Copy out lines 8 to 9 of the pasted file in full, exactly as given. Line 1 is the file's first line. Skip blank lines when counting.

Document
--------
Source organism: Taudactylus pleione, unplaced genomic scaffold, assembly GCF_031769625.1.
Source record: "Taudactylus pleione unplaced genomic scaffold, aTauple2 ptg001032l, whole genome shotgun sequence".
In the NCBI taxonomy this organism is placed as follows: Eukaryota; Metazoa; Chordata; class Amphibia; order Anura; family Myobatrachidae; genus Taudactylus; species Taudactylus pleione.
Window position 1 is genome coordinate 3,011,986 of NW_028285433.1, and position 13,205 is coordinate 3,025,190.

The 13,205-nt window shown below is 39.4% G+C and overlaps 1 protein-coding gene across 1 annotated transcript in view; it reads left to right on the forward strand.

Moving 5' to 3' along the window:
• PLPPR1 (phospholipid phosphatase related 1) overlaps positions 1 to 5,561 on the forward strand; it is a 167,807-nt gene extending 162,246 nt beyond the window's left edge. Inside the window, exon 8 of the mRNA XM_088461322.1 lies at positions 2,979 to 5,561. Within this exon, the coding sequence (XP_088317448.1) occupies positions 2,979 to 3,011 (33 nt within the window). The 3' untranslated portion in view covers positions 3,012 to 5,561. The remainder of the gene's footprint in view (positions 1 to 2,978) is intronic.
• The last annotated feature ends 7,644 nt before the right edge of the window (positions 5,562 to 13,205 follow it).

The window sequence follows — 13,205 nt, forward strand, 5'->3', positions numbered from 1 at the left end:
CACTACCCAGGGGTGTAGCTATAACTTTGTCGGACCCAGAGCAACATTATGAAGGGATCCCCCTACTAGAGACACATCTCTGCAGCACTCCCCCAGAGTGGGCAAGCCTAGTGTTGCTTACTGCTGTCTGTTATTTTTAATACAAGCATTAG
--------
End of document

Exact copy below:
• The last annotated feature ends 7,644 nt before the right edge of the window (positions 5,562 to 13,205 follow it).

The window sequence follows — 13,205 nt, forward strand, 5'->3', positions numbered from 1 at the left end: